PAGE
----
Culture

Review: The Living Nightmare that is I’m Thinking of Ending Things

Image: Jessie Buckley as Young Woman, faced by two servers at the ice cream drive-through in I’m Thinking of Ending Things.

People like to think of themselves as points moving through time. But I think it’s probably the opposite. We’re stationary, and time passes through us.” 

Every time I’ve recommended Charlie Kaufman’s new project, I’m Thinking of Ending Things, to anyone – a fair few times – I’ve insisted that all assumptions be thrown out the window. Forget the title and forget the couple. This is your spoiler alert.

A film like this certainly entertains presumptions – it lulls the viewer into thinking that Young Woman, as she is credited throughout the film (remarkably portrayed by Jessie Buckley) is wanting to end things with her boyfriend, Jake (Jesse Plemons), then almost fully abandons this trajectory to dwell on suicide in later parts of the movie. Overall, it’s about both of those themes, and also about nothing at all. All of the actions happening within the movie are part of an old janitor’s pre-death delirium, including, but not limited to, the young woman partnering his younger self throughout the film. What is more important to acknowledge, however, is the artifice of absurdity that is used to convey those elements. 

Jessie Buckley’s character is a conundrum of the women that Jake had shared his life with, of his insecurities and memories with them, and of their own timeline, something which becomes abundantly clear through the various and abrupt shifts in identity that the character goes through.

I’m Thinking of Ending Things starts out quiet. So much so, that we only really get to hear Jay Wadley’s score towards the end of the film. This quietude is crucial to the literal calm before the storm. The action occurs in the build-up to a blizzard which becomes increasingly violent as the protagonist approaches his death. Heat and colour – life – is exclusively present within interior spaces, with Jake’s childhood home and his old high school being the only settings unencumbered by the snowstorm. The janitor’s ageing process, associated with this storm, is in almost complete tandem with the Young Woman’s – the fantasy’s – own fall into existential crisis. Jessie Buckley’s character is a conundrum of the women that Jake had shared his life with, of his insecurities and memories with them, and of their own timeline, something which becomes abundantly clear through the various and abrupt shifts in identity that the character goes through: she starts out as Lucy – physicist and poet – to then become Louisa – painter with a stutter – Yvonne, Lucia – gerontologist – and, finally, Ames. She is never any of them, yet she is all of them at once. Her existential crisis is a direct result of Jake’s own questioning, yet it seems as if he is a spectator of her reliving his memories, inhabiting and absorbing them. This is clearly seen in her claiming paintings and poems which were never hers (as she later finds out), as well as in her seeing her own childhood self in the old pictures hung up in Jake’s house. She belongs in his timeline to be digested and eliminated, and the moment she realises this, is the moment that both the viewer’s perceived reality and the actuality of the film’s events come crumbling down. Presciently, an early conversation with Jake, she says: “everything wants to live”.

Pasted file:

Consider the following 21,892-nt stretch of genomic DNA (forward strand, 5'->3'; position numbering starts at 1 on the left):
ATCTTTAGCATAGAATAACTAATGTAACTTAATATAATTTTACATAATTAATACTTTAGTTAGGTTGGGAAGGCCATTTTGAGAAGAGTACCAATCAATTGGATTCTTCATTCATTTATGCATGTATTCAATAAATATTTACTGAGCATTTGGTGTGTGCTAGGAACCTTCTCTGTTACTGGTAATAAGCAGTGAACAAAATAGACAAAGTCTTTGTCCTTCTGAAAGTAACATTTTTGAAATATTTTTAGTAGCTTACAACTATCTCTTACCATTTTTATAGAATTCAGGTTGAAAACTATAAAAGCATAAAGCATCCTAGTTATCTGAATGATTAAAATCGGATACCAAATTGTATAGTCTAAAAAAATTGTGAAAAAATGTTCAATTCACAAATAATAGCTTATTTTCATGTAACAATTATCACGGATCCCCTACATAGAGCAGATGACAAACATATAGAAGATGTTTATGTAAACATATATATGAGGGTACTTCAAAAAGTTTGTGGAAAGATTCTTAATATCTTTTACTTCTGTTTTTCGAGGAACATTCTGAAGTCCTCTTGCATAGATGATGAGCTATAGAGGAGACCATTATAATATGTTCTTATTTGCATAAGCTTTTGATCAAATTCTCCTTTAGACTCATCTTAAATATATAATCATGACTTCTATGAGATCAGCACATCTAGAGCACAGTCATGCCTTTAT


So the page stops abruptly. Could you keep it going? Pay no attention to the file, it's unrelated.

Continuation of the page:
Truth, time, and ageing are the three themes dissected throughout the movie, much more so than death in itself. Rather than it being a mosaic of inconsistencies, the film’s narrative unfolds in real time relative to its plot. This is to say that everything that the characters discuss prior to arriving at Jake’s parents’ house affects the parents’ behaviours despite their ignorance of this conversation having taken place, because everything taking place is a figment of and fragmented in Jake’s psychological landscape. As in a dream, absurdity is ignored, and our protagonist seems to have absolutely no control over time or over any of the events which are occurring. It is a nightmare, because there is an overriding stagnancy to the actions taking place. The Young Woman never gets home, and it takes her multiple tries to persuade Jake to leave the house. It’s similar to when one wants to do something in a dream, but is never able to, no matter how much they command their brain to do it. She is the first-class passenger of a collapsing timeline, which she was never a part of to begin with. 

She is the first-class passenger of a collapsing timeline, which she was never a part of to begin with. 

In fact, the Young Woman is much more similar to Jake’s parents, perfectly portrayed by Toni Collette and David Thewlis, than she will ever be to Jake. These characters are barely people. They mostly represent unpleasant parts of Jake: his mother points out his insecurities whilst congratulating his “diligence”; his father is overly cynical and slightly sexually inappropriate.